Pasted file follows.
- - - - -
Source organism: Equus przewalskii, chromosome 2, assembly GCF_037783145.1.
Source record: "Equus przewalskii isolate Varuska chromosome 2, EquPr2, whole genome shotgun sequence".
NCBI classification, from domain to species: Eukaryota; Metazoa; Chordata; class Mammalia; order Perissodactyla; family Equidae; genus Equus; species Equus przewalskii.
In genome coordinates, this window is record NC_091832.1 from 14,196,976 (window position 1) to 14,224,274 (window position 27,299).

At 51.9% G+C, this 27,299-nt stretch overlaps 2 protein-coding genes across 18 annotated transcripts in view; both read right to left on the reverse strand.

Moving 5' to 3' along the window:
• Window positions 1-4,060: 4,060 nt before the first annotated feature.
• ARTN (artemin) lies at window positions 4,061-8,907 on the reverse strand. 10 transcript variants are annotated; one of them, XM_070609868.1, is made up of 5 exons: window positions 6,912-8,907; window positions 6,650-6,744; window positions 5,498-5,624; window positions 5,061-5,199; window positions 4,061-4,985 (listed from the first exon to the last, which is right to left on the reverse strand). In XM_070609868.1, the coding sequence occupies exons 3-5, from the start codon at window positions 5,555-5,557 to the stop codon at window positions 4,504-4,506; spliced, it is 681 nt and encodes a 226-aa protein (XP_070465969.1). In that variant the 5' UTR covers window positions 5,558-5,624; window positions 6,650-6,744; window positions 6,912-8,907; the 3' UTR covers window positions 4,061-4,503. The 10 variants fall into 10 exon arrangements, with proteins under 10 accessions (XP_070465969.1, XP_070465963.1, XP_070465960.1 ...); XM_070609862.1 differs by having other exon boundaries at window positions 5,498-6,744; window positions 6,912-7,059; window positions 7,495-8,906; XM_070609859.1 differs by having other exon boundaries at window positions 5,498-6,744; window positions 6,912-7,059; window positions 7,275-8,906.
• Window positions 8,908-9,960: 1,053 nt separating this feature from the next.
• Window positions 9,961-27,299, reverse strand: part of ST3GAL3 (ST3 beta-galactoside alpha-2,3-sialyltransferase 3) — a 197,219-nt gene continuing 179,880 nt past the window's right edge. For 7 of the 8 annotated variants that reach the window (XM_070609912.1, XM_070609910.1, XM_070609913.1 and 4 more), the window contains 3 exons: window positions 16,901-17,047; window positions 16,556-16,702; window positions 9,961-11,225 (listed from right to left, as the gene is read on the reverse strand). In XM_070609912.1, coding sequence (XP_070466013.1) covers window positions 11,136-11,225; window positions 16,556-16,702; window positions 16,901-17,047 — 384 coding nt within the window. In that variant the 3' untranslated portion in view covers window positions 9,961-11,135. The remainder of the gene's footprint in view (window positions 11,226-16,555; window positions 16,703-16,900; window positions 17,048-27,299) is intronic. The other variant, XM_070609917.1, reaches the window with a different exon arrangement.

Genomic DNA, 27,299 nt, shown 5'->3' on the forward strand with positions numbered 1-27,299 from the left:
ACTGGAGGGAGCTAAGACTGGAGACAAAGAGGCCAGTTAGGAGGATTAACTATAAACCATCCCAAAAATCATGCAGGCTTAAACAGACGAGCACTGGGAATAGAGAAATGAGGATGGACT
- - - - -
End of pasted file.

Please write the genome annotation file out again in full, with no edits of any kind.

Source organism: Equus przewalskii, chromosome 2, assembly GCF_037783145.1.
Source record: "Equus przewalskii isolate Varuska chromosome 2, EquPr2, whole genome shotgun sequence".
NCBI classification, from domain to species: Eukaryota; Metazoa; Chordata; class Mammalia; order Perissodactyla; family Equidae; genus Equus; species Equus przewalskii.
In genome coordinates, this window is record NC_091832.1 from 14,196,976 (window position 1) to 14,224,274 (window position 27,299).

At 51.9% G+C, this 27,299-nt stretch overlaps 2 protein-coding genes across 18 annotated transcripts in view; both read right to left on the reverse strand.

Moving 5' to 3' along the window:
• Window positions 1-4,060: 4,060 nt before the first annotated feature.
• ARTN (artemin) lies at window positions 4,061-8,907 on the reverse strand. 10 transcript variants are annotated; one of them, XM_070609868.1, is made up of 5 exons: window positions 6,912-8,907; window positions 6,650-6,744; window positions 5,498-5,624; window positions 5,061-5,199; window positions 4,061-4,985 (listed from the first exon to the last, which is right to left on the reverse strand). In XM_070609868.1, the coding sequence occupies exons 3-5, from the start codon at window positions 5,555-5,557 to the stop codon at window positions 4,504-4,506; spliced, it is 681 nt and encodes a 226-aa protein (XP_070465969.1). In that variant the 5' UTR covers window positions 5,558-5,624; window positions 6,650-6,744; window positions 6,912-8,907; the 3' UTR covers window positions 4,061-4,503. The 10 variants fall into 10 exon arrangements, with proteins under 10 accessions (XP_070465969.1, XP_070465963.1, XP_070465960.1 ...); XM_070609862.1 differs by having other exon boundaries at window positions 5,498-6,744; window positions 6,912-7,059; window positions 7,495-8,906; XM_070609859.1 differs by having other exon boundaries at window positions 5,498-6,744; window positions 6,912-7,059; window positions 7,275-8,906.
• Window positions 8,908-9,960: 1,053 nt separating this feature from the next.
• Window positions 9,961-27,299, reverse strand: part of ST3GAL3 (ST3 beta-galactoside alpha-2,3-sialyltransferase 3) — a 197,219-nt gene continuing 179,880 nt past the window's right edge. For 7 of the 8 annotated variants that reach the window (XM_070609912.1, XM_070609910.1, XM_070609913.1 and 4 more), the window contains 3 exons: window positions 16,901-17,047; window positions 16,556-16,702; window positions 9,961-11,225 (listed from right to left, as the gene is read on the reverse strand). In XM_070609912.1, coding sequence (XP_070466013.1) covers window positions 11,136-11,225; window positions 16,556-16,702; window positions 16,901-17,047 — 384 coding nt within the window. In that variant the 3' untranslated portion in view covers window positions 9,961-11,135. The remainder of the gene's footprint in view (window positions 11,226-16,555; window positions 16,703-16,900; window positions 17,048-27,299) is intronic. The other variant, XM_070609917.1, reaches the window with a different exon arrangement.

Genomic DNA, 27,299 nt, shown 5'->3' on the forward strand with positions numbered 1-27,299 from the left:
ACTGGAGGGAGCTAAGACTGGAGACAAAGAGGCCAGTTAGGAGGATTAACTATAAACCATCCCAAAAATCATGCAGGCTTAAACAGACGAGCACTGGGAATAGAGAAATGAGGATGGACT